33. The computer program product according to claim 32, wherein said digitizing control digitizes using a value offset from a median value of a gradation distribution of image data pixels.
Description

This application is based on patent application Nos. 9-226101 and 9-235979 filed in Japan, the content of which is incorporated hereinto by reference.

BACKGROUND OF THE INVENTION

1. Field of the Invention

The present invention relates to an image processing apparatus and image processing method for extracting features from an image, and relates more specifically to an apparatus and method for extracting the textural features of an image.

2. Description of the Related Art

Image databases typically contain various attributes and search information for each image in the database. Attributes typically include, for example, the original image production date, revision date, file name, and file format. Search information typically includes, in addition to the attributes, keywords and feature information such as shapes, colors, and even audio information. The attributes are often attached automatically to a new image when the image is registered into the database. Features such as texture, color, and edge information can also be automatically extracted from the image and added to the database. The problem with the feature extraction is the processing time required to extract the features from the images. This is a particular problem with textural features because of the number of operations required.

There has therefore been a need for a method of efficiently extracting image features, and particularly textural features, from image information.

Japanese Patent Laid-Open Publication No. 5-28266 teaches a method for extracting texture features from an image by segmenting an image into square blocks and then extracting feature information from each block. This method, however, divides the entire image into the blocks from which features are then extracted, and thus processes the entire image. The taught method is thus not an efficient means of extracting features from images having a uniform texture pattern throughout. This method also does not extract structural information about texture patterns.

Also the method of extracting information about texture structure is disclosed in, for example, “Basics of image recognition II: feature extraction, edge detection, and texture analysis (in Japanese, by Mori Shunji et al.; Ohmsha)”. This teaches a method for extracting the basic pattern and arrangement of pattern elements creating a particular image texture using a rigid processing method, but the process is complicated and is not practical in terms of the required processing speed.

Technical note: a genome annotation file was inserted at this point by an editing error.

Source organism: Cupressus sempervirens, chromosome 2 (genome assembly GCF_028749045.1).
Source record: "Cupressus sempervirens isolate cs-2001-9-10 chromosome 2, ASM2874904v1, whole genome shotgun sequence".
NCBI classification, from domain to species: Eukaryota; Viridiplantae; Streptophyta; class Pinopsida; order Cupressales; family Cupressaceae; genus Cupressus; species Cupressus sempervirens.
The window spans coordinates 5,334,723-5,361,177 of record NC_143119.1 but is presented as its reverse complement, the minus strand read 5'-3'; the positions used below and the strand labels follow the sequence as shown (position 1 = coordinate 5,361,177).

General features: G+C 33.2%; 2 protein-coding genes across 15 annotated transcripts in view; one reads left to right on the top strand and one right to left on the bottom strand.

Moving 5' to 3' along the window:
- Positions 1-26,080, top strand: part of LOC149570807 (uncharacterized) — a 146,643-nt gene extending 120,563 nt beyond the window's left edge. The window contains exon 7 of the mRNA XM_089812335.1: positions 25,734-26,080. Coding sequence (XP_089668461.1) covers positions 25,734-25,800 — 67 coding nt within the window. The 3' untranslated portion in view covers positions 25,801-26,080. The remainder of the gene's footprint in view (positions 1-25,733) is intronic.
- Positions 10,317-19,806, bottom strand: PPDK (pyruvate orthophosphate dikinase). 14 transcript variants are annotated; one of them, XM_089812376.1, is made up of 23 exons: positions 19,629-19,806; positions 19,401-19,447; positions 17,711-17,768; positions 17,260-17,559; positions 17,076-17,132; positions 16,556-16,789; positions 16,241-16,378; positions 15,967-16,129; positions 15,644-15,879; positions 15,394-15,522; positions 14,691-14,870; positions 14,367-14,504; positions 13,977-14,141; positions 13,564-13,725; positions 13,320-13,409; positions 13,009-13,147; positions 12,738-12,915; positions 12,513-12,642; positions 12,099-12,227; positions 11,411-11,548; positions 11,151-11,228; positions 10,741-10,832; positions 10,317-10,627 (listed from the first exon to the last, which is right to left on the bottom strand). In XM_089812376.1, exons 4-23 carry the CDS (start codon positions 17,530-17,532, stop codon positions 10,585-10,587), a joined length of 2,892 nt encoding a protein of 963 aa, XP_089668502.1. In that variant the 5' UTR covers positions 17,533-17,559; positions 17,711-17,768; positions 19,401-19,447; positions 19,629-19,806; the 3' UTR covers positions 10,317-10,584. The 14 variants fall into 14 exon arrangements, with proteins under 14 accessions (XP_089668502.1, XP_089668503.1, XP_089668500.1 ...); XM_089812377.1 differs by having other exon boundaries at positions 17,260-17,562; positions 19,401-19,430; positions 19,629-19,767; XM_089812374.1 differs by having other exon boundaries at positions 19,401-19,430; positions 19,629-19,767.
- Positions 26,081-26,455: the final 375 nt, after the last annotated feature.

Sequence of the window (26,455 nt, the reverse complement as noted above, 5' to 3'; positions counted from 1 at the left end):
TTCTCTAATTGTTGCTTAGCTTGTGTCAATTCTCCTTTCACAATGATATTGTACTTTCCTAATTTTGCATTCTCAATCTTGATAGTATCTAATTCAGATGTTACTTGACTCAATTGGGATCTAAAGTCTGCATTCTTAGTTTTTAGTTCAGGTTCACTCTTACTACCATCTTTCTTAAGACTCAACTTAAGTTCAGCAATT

Image feature extraction is normally applied to image data after image normalization, gray scale conversion, and digitizing have been completed. The threshold values used for digitizing images are normally set to a median value at which pixel “0” and pixel “1” appear with same probabilities in pixel distribution, or to the average brightness level of the image. Because this often results in the threshold value being set to the pixel value of image areas having a gradual tonal change and occupying a large area of the image, the final digital image tends to look unnatural when the image has a substantially uniform background such as blue sky or other solid color image. The problem is, more specifically, that when digitizing images with sky or basically solid color background, parts of the background are converted to pixel “0” and other parts are converted to pixel “1” even though there is no change in the background, resulting in an unnatural appearance. When the resulting digital image data is then used for feature extraction, image features cannot be appropriately extracted.

There is therefore a need for a means and method whereby texture features can be extracted from an image efficiently and accurately.

There is a further need for a means and method whereby image searching can be performed with good precision by extracting the basic texture pattern of an image as a feature of the image, and comparing images using these detected basic texture patterns.

SUMMARY OF THE INVENTION

An object of the present invention is therefore to provide an image data processing apparatus and method for efficiently and accurately extracting texture features from images.

A further object of the invention is to provide an image data processing apparatus and method for searching image data by extracting feature information relating to basic image texture patterns, and comparing extracted patterns to determine image content.

In an aspect of this invention, an image data processing apparatus according to an exemplary embodiment of the present invention addresses particularly detecting texture features from image data by means of a texture extraction controller, a memory and a comparison controller.